Richard Warren

"Clearly I tap to you clearly along the plumbing of the world" (W S Graham)

Category Archives: Uncategorized

We look for the resurrection of the dead and the life of the world to come

I used to love exploring the Tate when I was a kid and the Tate was the Tate and not yet Tate Britain. In the stairwells down hung huge Stanley Spencer Resurrections, audacious, absorbing, overwhelming. This one, significantly from 1945, is apparently in Dundee, and shows the reunion of families – an image that speaks to our times also.

It’s the matter-of-factness that is so audacious. Spencer has the guts to take it absolutely literally. We will meet again, as somebody or other said recently. Even if we have to climb out of our graves to do it.

A sure and certain hope to you. Happy Easter!

Red white and blue retirement

This glossy invitation to experience Exceptional Retirement Living tipped onto my doormat the other day. Though my wife and I may be the right age for luxury retirement, we’ve neither the cash nor the inclination, and certainly not, I must say, if this eye-pummelling décor is a glimpse of what we might expect.

Since this is apparently not the Boutique Hotel from Hell, it must be the “Library” at St George’s Place. (It’s clearly not the on-site Health Club or Restaurant also advertised. Nor the living accommodation, which, thank goodness, looks extremely bland.) If I were shut in this room, I might last fifteen minutes before attempting to gnaw my way out through the locked door. It’s like a bad dream of an afterlife that’s gone wrong – the cheap baronial chandelier, the Catherine Cooksons and Geoffrey Boycott’s memoirs stacked beneath the job lot Chinese vases, the crassly doubled-up sub-Bauhaus mirrors, the pseudo-Sonia Delaunay curtains and cushions, the overpowering square yardage of bright red (including the radiators), the indescribable chairs and – the real Piece of Resistance – some oversized Hanoverian in full tartan striding out from the faux chimney breast.

Or some hopelessly impoverished parody of The Posh Life, conjured up by a drunken magician on a bad day, or reconstructed from a garbled, twenty-third-hand source and thrown together by Michael Moorcock’s Dancers at the End of Time. This is genuine Outsider Post-Modernism, so unknowingly AWFUL that it could hardly have been done better. And I can’t see that it can represent any actual environment that anybody has ever known, expected to know or would want to know.

Oh yes, and why “St George’s”? What’s with the nationalist vibe? The retirement rabbit hutches apartments down the road from us are slapped up by a firm of Tory donors called Churchill, who fly the Union Jack outside. What next? Thatcher Mansions? Rees-Mogg Mews? Farage Towers?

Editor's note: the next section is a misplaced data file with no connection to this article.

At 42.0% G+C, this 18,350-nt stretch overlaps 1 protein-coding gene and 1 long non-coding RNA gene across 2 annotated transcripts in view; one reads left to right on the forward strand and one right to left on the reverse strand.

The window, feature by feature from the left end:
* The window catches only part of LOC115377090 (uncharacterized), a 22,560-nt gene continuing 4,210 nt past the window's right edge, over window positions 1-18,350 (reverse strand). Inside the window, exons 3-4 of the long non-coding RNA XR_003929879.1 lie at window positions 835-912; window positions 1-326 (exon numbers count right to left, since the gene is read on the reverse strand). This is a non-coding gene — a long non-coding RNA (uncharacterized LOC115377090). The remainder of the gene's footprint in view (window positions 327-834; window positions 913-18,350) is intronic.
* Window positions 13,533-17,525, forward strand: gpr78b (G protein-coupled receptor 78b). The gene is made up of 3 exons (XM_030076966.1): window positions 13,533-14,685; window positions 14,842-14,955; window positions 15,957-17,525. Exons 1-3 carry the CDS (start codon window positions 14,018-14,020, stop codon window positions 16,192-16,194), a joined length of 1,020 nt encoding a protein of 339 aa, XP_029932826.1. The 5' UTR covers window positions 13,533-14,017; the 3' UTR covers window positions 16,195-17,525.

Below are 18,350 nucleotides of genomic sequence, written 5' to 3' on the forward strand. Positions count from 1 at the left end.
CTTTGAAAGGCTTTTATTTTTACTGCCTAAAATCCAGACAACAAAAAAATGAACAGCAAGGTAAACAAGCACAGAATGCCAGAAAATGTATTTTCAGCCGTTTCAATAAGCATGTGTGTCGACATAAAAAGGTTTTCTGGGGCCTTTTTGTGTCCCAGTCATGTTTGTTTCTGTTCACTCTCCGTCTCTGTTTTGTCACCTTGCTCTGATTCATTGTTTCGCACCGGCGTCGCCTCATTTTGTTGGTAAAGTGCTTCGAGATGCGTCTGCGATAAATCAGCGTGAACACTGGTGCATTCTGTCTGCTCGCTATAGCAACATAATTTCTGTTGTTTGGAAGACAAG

Maybe that’s it. Post-Brexit, this will be your expected aspiration, what you will think you remember with longing, or what someone else more “cultured” than you will be remembering for you. This room’s been designed as a *meme* of Britishness. Though if the Scots cut free, the dude in the gold frame will need a hasty makeover.

National Mistrust

It’s a while since I had the chutzpah to post here any of my own *creative* writing, but while struggling (still) to complete my Great Novel, I stumbled recently across an unconnected and forgotten fragment that may be worth a second look.

Though written over three years ago, much of “National Mistrust” seems to reflect quite well our current mood of national hysteria. Its two surviving parts blend gardening, stately homes and mobility scooters with surveillance, paranoia and some variety of fascist militarism. I suppose it owes something, in a pale kind of way, to Auden’s The Orators of 1932, also cited way back in this post. Much of it was written in the launderette at Dawley, near Telford, during a spell without our own washing machine. Dangerous places, launderettes.

So, to what purpose I know not, “National Mistrust” now has a page with a tab up above, or go here. The illustrations to it are looted from anywhere.

Note: screens in Brunswick, willow, bamboo slat, bamboo cane. Each portable in its own green carrying case. Enhances the patio or balcony. Creates a quick and attractive feature. Combines shade with shelter from sniper fire.

Idea: employ garden statuary for beginners’ target practice. (But not metal – danger of ricochet.)

Query: can garden hose systems be adapted to serve as flame-throwers?

Query: is it possible to train robins?

What are we fighting for?

For the conservation of our Landscape!

Memorial and no memorial

There’s a fair bit already on this site about waspish blond poet James Burns Singer, mostly via the “Transparent Prisoner” tabs above. Here’s a bit more.

From the late ‘fifties Burns Singer was based in Cambridge, where he married pioneering black psychologist, child psychotherapist and Fellow of Clare Hall, Marie Battle. In his intro to Singer’s 1970 Collected, W A S Keir notes that after the poet’s too early death in 1964 aged 36, his ashes were scattered at sea, but that “on 24th July 1966, a memorial stone was dedicated to his memory in Little St Mary’s Churchyard, Cambridge.” Anne Cluysenaar also mentions it in her intro to the 1977 Selected.

So where and what exactly is this memorial? On my first visit it avoided me, and I wondered if it had actually existed, or had been removed, though to be fair I was struggling to stay conscious in the teeth of a howling winter’s gale in March, which shortened my time shivering and poking about in the churchyard. When I asked afterwards, none of the kind people at St Mary’s (thank you, Christine Tipple) had any knowledge of it, but on my latest visit it finally revealed itself. In case anyone else wants to take a look, the memorial is on the left among the ranks of small stones set into the ground at the street end, which at first I’d assumed marked only burials of ashes. It’s worn and mottled, but it still reads: